Jimmy Egypt & Sons
Jimmy Egypt Figure

Fender Makes Inlays for 1963 Guild A150

Fender Makes Inlays for 1963 Guild A150


We recently bought an original Guild Savoy A150 hollow bodied jazz style guitar. The internal label, serial number and other details date it as being manufactured in 1963. The guitar has experienced several modifications since it left Guild's Hoboken factory in New Jersey USA but they have been carried out to a high standard. A pickup has been added as the guitar was not originally available with a pickup option. What looks like an early Kent Armstrong Humbucking "Rainbow" pickup has been fitted with a matching surround and married to a volume and tone control. The volume control is also a push and pull switch enabling the pickup to be switched to single coil. The original open geared machine heads have also been upgraded for a more modern and reliable sealed set.

The biggest change however is the finish. The guitar has been impeccably refinished using the same sunburst as the original. The guitar would originally have had a scratchplate with a "Guild" logo emobossed but this is missing with the mounting holes for the bracket having been filled and covered over with the new finish..

This guitar looks great and plays and sounds fantastic but there is one major problem and that is the fingerboard block inlay markers. They have shrunk, warped and discoloured over time and we suspect someone has tried to varnish over the inlays causing them to become deformed. They had to be replaced. It was really difficult finding suitable material that looked correct on the guitar. All the simulated Mother of Pearl material we had was too "white",  too "new" or too "fake" to look period correct. It was then that Jimmy discovered an old Fender Mustang plate with exactly the right colour of simulated MOP. So we decided it was the perfect donor to return the fingerboard inlays and the guitar to the correct appearance.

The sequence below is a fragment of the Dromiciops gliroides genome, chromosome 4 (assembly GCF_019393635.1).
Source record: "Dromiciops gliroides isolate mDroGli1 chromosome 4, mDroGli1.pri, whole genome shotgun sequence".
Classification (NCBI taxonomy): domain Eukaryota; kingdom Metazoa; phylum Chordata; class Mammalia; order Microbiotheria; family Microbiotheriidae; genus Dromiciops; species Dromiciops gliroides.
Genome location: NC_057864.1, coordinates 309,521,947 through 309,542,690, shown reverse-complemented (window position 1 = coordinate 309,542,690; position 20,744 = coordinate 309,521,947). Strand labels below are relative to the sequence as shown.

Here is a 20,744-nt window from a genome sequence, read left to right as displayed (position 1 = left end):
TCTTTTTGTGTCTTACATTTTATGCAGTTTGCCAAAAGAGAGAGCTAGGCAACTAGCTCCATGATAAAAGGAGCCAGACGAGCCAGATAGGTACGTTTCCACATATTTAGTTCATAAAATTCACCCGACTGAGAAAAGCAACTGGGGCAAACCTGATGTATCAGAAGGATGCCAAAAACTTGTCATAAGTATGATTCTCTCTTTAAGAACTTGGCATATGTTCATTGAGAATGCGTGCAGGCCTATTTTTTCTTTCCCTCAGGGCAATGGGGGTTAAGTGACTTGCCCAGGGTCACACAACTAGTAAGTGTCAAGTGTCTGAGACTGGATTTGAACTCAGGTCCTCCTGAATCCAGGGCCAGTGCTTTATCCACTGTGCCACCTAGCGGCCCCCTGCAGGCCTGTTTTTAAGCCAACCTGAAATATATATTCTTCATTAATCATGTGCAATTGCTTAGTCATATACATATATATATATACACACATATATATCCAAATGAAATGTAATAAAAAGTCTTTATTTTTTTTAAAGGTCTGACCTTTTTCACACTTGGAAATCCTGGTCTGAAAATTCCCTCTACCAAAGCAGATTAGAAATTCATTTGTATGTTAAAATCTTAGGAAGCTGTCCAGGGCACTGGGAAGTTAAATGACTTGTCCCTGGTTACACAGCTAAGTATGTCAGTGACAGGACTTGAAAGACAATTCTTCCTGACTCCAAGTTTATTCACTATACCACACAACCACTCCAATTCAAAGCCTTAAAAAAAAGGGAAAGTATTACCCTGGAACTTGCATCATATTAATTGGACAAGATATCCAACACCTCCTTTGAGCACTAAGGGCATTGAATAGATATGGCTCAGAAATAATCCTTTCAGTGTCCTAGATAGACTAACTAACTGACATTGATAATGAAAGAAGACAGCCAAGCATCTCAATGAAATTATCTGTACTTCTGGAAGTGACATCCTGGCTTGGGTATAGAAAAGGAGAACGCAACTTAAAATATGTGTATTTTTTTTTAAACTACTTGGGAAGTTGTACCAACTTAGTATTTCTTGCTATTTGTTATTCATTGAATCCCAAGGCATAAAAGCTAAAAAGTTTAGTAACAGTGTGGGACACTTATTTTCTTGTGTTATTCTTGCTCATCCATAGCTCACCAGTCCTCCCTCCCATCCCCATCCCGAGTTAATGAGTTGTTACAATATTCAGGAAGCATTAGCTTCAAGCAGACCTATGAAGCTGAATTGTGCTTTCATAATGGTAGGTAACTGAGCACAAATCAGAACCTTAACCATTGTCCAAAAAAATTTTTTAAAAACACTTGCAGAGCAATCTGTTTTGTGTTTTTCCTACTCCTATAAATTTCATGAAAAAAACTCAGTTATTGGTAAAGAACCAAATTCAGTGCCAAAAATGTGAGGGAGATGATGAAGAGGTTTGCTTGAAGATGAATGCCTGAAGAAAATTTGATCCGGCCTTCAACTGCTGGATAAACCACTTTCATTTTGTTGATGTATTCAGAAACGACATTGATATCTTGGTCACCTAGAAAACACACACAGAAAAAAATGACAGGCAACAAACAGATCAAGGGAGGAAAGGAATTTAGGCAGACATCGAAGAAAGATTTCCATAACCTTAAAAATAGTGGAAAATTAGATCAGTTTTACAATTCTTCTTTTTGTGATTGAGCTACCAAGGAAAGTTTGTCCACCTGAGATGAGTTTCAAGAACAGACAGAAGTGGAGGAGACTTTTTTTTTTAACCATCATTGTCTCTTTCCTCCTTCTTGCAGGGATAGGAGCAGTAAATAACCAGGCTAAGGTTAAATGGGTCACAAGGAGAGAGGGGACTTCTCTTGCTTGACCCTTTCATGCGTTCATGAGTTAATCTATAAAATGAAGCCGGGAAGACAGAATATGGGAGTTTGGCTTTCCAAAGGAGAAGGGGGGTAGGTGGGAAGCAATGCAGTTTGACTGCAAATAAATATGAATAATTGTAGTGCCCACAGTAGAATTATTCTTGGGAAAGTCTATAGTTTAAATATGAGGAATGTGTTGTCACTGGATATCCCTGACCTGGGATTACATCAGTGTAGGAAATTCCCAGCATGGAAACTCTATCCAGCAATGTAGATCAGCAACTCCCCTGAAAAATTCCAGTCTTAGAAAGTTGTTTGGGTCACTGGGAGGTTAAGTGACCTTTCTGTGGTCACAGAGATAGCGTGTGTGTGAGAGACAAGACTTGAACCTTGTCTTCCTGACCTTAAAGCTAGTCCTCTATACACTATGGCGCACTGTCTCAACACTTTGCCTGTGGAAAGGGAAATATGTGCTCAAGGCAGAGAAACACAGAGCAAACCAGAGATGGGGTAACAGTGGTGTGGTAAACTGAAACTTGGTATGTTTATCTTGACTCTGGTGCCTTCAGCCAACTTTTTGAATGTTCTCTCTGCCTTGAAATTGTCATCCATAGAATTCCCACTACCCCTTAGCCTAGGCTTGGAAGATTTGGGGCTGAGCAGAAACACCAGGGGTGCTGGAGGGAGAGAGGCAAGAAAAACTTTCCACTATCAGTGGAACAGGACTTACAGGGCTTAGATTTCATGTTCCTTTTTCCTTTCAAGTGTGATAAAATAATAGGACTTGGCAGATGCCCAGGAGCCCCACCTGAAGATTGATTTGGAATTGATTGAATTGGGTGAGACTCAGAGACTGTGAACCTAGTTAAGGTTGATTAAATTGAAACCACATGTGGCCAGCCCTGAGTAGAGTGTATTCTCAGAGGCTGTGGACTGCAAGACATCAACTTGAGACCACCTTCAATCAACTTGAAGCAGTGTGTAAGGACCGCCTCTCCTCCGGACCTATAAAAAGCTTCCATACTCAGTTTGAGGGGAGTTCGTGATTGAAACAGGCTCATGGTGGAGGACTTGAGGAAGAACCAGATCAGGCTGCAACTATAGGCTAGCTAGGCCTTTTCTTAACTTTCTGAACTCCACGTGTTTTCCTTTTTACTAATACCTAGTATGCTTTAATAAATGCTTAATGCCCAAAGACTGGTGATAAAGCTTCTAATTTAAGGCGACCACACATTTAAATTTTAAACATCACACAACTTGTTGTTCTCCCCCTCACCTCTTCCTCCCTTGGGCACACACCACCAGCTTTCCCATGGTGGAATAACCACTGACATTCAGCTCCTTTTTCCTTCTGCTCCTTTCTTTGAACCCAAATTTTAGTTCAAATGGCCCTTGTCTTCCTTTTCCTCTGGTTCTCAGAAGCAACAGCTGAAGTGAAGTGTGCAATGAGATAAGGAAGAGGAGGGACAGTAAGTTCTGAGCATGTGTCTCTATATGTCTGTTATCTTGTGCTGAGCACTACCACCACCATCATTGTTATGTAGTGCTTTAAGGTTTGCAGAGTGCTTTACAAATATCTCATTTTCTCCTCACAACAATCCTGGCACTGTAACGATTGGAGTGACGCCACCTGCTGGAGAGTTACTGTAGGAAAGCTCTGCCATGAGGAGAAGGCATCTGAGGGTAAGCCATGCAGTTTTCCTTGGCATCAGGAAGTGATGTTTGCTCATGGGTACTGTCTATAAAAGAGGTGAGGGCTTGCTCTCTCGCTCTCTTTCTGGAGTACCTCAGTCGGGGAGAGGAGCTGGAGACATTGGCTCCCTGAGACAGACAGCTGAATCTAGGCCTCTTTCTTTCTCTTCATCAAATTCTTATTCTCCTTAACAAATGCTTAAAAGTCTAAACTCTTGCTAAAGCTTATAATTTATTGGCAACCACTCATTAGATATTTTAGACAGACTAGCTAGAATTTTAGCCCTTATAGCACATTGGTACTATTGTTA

The original inlays were in a poor state. The shrinkage and discolouration are evident here.

This is the Fender donor scratchplate. The colour match and "look" is perfect.

A stack of mahogany neck blanks await machining

You can see the deterioration in the inlays here. It looks like they've been removed or fallen off at some oint and been reglued in a bodge job. Nasty!

After cleaning the inlay recess out it's now ready to accept the new improved block markers.

A stack of mahogany neck blanks await machining

Some skill with a very sharp chisel waas required to remove all the old glue and other detritis.

These were the tools for the job: A jewellers fretsaw with a fine blade and 1/4" and 1/8" chisels.

A stack of mahogany neck blanks await machining

I'm halfway through the job here, cutting, filing and fitting each inlay carefully before moving up the neck to the next.

Just a few more markers to fit. You can see the 3 ply nature of the donor material here with the MOP part only being in the top 1/3rd of  2.5mm thick plate.

A stack of mahogany neck blanks await machining

The uppler inlays are very narrow and require precision with a sharp, narrow chisel.

This is me fine sanding an inlay trying to maintain perfect parallel and square inlays. We don't want any gaps!

A stack of mahogany neck blanks await machining

As the depth of the actual mother of pearl porion of the 3 ply scratchplate was actually quite shallow I obviously couldn't afford to file through the material to the plain layer underneath so I heated each inlay with my high power heat gun to allow the material to be curved to match the radius of the fingerboard.

All the curved inlays could then be glued in place meaning that a minimum amount of material needed to be removed from ther top of the inlay to make them level with the fingerboard. The job is a massive improvement compared to the condition it came to us in and now looks perfect .

A page from the original Guild catalogue showing the Savoy A-150 on the left.
Available in sunburst finish for $290 ...case extra.

The finished instrument which has now been sold.